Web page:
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While Californians Struggle With the Drought, Nestle Wants To Pump Even More Water From The Stricken State

About the only thing you can’t say about Nestle is that they’re inconsistent.

They’ve always been a corporate predator, and the remarks made to the Guardian (by the CEO of Nestle Waters of North America) suggest they’ll always be a corporate predator:

The boss of Nestlé Waters has said the company wants to increase the amount of water it bottles in California despite a devastating drought across the state that has triggered demonstrations at the corporation’s bottling plant.

Tim Brown, chief executive of Nestlé Waters North America, said the company would “absolutely not” stop bottling in California and would actually like to “increase” the amount of ground source water it uses.

Asked in a local radio interview if Nestlé would consider following Starbucks’ lead and stop bottling water in California during the drought, Brown said: “Absolutely not. In fact, if I could increase it, I would.

Just to be clear; California is in the grip of a devastating, historical drought. Five of the last seven years have been drought years, and California’s residents are being told to cut their water use 30%.

For most, that means saying good-bye to landscaping, using buckets to catch the cold water coming out of the shower, idling farmlands (and those who work on them) — and waiting for the day that tap opens and nothing comes out.

Meanwhile, Nestle would pump more water if it could (and wasting approximately 30% of the water they pump).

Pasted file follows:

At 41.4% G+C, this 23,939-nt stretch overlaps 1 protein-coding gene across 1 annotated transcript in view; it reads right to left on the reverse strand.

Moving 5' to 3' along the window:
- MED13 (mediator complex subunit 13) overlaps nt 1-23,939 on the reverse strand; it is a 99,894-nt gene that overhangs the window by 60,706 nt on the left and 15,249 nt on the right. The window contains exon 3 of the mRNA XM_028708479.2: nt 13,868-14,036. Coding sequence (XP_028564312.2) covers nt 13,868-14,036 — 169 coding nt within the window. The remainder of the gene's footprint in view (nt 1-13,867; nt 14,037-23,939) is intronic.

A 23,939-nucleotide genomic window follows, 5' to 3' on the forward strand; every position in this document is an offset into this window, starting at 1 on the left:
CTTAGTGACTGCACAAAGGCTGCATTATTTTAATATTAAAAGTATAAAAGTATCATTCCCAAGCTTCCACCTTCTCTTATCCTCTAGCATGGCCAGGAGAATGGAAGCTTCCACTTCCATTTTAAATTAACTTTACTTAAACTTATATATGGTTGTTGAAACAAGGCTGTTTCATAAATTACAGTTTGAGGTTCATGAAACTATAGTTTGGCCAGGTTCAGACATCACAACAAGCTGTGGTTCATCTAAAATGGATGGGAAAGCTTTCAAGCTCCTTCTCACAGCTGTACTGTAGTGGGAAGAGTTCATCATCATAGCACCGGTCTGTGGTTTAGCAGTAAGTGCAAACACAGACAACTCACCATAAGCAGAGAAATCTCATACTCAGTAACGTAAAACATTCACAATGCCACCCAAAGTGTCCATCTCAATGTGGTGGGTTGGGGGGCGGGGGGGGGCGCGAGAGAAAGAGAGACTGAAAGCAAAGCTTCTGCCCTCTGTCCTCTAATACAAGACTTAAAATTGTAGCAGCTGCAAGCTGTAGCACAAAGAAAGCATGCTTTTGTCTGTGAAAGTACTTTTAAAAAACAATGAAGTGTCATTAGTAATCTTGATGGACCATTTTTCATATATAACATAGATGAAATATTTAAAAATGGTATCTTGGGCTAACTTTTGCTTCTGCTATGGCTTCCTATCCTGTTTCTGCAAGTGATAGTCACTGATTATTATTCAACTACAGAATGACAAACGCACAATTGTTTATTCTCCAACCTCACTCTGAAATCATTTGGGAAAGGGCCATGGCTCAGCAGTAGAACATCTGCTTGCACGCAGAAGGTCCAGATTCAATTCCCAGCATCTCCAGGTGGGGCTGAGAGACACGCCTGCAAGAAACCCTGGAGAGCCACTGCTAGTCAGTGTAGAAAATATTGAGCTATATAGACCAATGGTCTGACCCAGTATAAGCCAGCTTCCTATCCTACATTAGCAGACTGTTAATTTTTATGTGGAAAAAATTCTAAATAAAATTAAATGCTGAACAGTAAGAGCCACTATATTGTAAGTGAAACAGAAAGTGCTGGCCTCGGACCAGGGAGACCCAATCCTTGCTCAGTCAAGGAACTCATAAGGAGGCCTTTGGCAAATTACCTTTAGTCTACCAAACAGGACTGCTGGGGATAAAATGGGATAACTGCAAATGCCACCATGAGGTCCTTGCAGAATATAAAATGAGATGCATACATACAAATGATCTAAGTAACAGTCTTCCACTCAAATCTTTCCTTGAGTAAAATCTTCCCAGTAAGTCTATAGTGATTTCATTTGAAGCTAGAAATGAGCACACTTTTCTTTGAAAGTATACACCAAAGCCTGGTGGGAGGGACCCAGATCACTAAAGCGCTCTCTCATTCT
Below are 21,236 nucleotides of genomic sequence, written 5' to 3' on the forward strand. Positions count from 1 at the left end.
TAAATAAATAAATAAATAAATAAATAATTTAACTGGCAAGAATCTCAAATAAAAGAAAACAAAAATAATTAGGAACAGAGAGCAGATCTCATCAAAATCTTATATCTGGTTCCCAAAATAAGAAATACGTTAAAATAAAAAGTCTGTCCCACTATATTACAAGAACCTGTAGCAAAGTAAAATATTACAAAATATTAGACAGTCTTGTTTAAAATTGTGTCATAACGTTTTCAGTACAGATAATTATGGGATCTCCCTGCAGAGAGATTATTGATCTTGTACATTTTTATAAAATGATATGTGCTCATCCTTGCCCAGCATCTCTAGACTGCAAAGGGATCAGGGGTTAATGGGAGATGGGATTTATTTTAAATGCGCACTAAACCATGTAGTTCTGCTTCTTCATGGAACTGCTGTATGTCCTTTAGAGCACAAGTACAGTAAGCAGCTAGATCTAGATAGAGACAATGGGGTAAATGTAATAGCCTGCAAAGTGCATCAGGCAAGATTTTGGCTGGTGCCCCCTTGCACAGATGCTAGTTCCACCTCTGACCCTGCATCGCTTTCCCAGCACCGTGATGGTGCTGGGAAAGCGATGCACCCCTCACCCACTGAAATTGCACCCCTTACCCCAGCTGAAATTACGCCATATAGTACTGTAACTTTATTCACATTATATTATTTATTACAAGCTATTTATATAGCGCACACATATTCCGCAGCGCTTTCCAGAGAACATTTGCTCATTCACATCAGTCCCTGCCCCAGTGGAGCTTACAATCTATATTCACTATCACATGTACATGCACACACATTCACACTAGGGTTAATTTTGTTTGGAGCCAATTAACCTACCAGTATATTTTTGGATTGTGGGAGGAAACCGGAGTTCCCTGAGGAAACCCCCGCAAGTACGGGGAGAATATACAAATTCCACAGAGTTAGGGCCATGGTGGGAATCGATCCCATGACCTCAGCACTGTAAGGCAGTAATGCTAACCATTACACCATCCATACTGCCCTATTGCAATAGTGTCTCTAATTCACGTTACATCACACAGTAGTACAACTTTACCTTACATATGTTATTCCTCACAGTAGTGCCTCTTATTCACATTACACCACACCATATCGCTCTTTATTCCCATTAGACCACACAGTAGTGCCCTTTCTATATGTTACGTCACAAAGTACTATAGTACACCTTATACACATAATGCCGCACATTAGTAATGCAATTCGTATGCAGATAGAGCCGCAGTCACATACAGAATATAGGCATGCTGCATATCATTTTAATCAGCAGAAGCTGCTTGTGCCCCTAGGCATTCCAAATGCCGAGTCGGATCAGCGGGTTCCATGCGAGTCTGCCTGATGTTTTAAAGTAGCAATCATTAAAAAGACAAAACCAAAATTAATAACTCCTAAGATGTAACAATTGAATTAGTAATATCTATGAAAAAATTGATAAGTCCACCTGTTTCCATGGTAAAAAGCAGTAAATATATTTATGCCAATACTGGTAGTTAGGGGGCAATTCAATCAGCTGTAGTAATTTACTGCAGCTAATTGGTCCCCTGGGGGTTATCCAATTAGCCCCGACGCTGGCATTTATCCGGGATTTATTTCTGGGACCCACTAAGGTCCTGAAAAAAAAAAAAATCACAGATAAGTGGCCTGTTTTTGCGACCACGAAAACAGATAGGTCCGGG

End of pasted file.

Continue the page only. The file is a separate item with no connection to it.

It’s irresponsible in the extreme, but even more startling is the rhetoric coming from the company; not only are they seemingly overjoyed at the drought, they’d happily make it worse for California’s residents if only they could.

Nestle Taking Water From National Forest Land Using Permit That Expired 27 Years Ago

Nestle would like you to believe they’re a “good corporate citizen” — one that monitors the health of the aquifers it plunders and gives back to its communities.

Which makes you wonder exactly how it was they mined water from a National Park — under a permit that expired in 1988 — 27 years ago.

(No, that’s not a typo.)

From an investigative article in the Desert Sun:

Nestle Waters North America holds a longstanding right to use this water from the national forest near San Bernardino. But the U.S. Forest Service hasn’t been keeping an eye on whether the taking of water is harming Strawberry Creek and the wildlife that depends on it. In fact, Nestle’s permit to transport water across the national forest expired in 1988. It hasn’t been reviewed since, and the Forest Service hasn’t examined the ecological effects of drawing tens of millions of gallons each year from the springs.

Even with California deep in drought, the federal agency hasn’t assessed the impacts of the bottled water business on springs and streams in two watersheds that sustain sensitive habitats in the national forest. The lack of oversight is symptomatic of a Forest Service limited by tight budgets and focused on other issues, and of a regulatory system in California that allows the bottled water industry to operate with little independent tracking of the potential toll on the environment.

Nestle would like you to believe this is just a paperwork snafu, but in the same article, retired Forest Service Biologist Steve Loe had this to say:

“They’re taking way too much water. That water’s hugely important,” said Steve Loe, a biologist who retired from the Forest Service in 2007. “Without water, you don’t have wildlife, you don’t have vegetation.”

The Desert Sun’s article covers a lot of ground, including the usual Nestlespeak, which suggests everything is peachy with Nestle’s water-taking operations — despite the fact the state is in the grip of a record drought, and Nestle’s water use is increasing.

You simply have to wonder — in a state gripped by drought, why is the Forest Service selling water to a bottling company at all?